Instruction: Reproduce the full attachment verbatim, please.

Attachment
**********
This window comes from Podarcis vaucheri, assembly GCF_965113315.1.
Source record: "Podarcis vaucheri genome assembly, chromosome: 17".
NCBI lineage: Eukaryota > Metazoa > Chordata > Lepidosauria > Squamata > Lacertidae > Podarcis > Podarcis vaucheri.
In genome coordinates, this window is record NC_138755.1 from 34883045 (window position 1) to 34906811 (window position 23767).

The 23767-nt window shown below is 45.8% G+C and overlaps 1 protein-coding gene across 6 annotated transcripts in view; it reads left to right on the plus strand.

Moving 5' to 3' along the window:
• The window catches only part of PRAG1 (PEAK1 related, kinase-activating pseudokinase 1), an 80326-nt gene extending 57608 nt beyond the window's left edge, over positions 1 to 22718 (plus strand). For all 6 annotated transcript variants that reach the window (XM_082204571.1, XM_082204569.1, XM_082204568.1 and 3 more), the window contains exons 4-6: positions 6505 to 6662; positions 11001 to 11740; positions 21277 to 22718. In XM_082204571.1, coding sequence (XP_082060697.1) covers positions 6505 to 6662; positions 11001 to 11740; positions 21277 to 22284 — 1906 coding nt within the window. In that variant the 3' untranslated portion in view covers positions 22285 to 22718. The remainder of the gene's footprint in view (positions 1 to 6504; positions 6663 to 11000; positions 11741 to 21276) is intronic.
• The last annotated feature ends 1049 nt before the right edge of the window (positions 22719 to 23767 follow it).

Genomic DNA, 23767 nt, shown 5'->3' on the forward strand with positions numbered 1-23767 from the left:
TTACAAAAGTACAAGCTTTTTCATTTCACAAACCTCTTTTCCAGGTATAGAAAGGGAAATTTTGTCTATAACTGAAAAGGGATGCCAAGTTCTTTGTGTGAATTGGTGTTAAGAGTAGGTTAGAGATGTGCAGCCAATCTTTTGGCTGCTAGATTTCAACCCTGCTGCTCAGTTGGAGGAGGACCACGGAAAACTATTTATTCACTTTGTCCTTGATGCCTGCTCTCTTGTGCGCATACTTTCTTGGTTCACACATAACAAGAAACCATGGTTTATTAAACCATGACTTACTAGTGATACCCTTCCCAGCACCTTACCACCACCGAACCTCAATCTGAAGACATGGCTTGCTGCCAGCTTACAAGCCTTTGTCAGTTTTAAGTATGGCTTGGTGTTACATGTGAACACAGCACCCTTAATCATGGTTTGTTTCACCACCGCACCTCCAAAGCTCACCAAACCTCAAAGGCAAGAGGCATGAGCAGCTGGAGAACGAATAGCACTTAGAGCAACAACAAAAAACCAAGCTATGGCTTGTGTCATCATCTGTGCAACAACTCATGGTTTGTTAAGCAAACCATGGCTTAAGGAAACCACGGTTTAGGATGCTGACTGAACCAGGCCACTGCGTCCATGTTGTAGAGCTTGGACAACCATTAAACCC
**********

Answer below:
This window comes from Podarcis vaucheri, assembly GCF_965113315.1.
Source record: "Podarcis vaucheri genome assembly, chromosome: 17".
NCBI lineage: Eukaryota > Metazoa > Chordata > Lepidosauria > Squamata > Lacertidae > Podarcis > Podarcis vaucheri.
In genome coordinates, this window is record NC_138755.1 from 34883045 (window position 1) to 34906811 (window position 23767).

The 23767-nt window shown below is 45.8% G+C and overlaps 1 protein-coding gene across 6 annotated transcripts in view; it reads left to right on the plus strand.

Moving 5' to 3' along the window:
• The window catches only part of PRAG1 (PEAK1 related, kinase-activating pseudokinase 1), an 80326-nt gene extending 57608 nt beyond the window's left edge, over positions 1 to 22718 (plus strand). For all 6 annotated transcript variants that reach the window (XM_082204571.1, XM_082204569.1, XM_082204568.1 and 3 more), the window contains exons 4-6: positions 6505 to 6662; positions 11001 to 11740; positions 21277 to 22718. In XM_082204571.1, coding sequence (XP_082060697.1) covers positions 6505 to 6662; positions 11001 to 11740; positions 21277 to 22284 — 1906 coding nt within the window. In that variant the 3' untranslated portion in view covers positions 22285 to 22718. The remainder of the gene's footprint in view (positions 1 to 6504; positions 6663 to 11000; positions 11741 to 21276) is intronic.
• The last annotated feature ends 1049 nt before the right edge of the window (positions 22719 to 23767 follow it).

Genomic DNA, 23767 nt, shown 5'->3' on the forward strand with positions numbered 1-23767 from the left:
TTACAAAAGTACAAGCTTTTTCATTTCACAAACCTCTTTTCCAGGTATAGAAAGGGAAATTTTGTCTATAACTGAAAAGGGATGCCAAGTTCTTTGTGTGAATTGGTGTTAAGAGTAGGTTAGAGATGTGCAGCCAATCTTTTGGCTGCTAGATTTCAACCCTGCTGCTCAGTTGGAGGAGGACCACGGAAAACTATTTATTCACTTTGTCCTTGATGCCTGCTCTCTTGTGCGCATACTTTCTTGGTTCACACATAACAAGAAACCATGGTTTATTAAACCATGACTTACTAGTGATACCCTTCCCAGCACCTTACCACCACCGAACCTCAATCTGAAGACATGGCTTGCTGCCAGCTTACAAGCCTTTGTCAGTTTTAAGTATGGCTTGGTGTTACATGTGAACACAGCACCCTTAATCATGGTTTGTTTCACCACCGCACCTCCAAAGCTCACCAAACCTCAAAGGCAAGAGGCATGAGCAGCTGGAGAACGAATAGCACTTAGAGCAACAACAAAAAACCAAGCTATGGCTTGTGTCATCATCTGTGCAACAACTCATGGTTTGTTAAGCAAACCATGGCTTAAGGAAACCACGGTTTAGGATGCTGACTGAACCAGGCCACTGCGTCCATGTTGTAGAGCTTGGACAACCATTAAACCC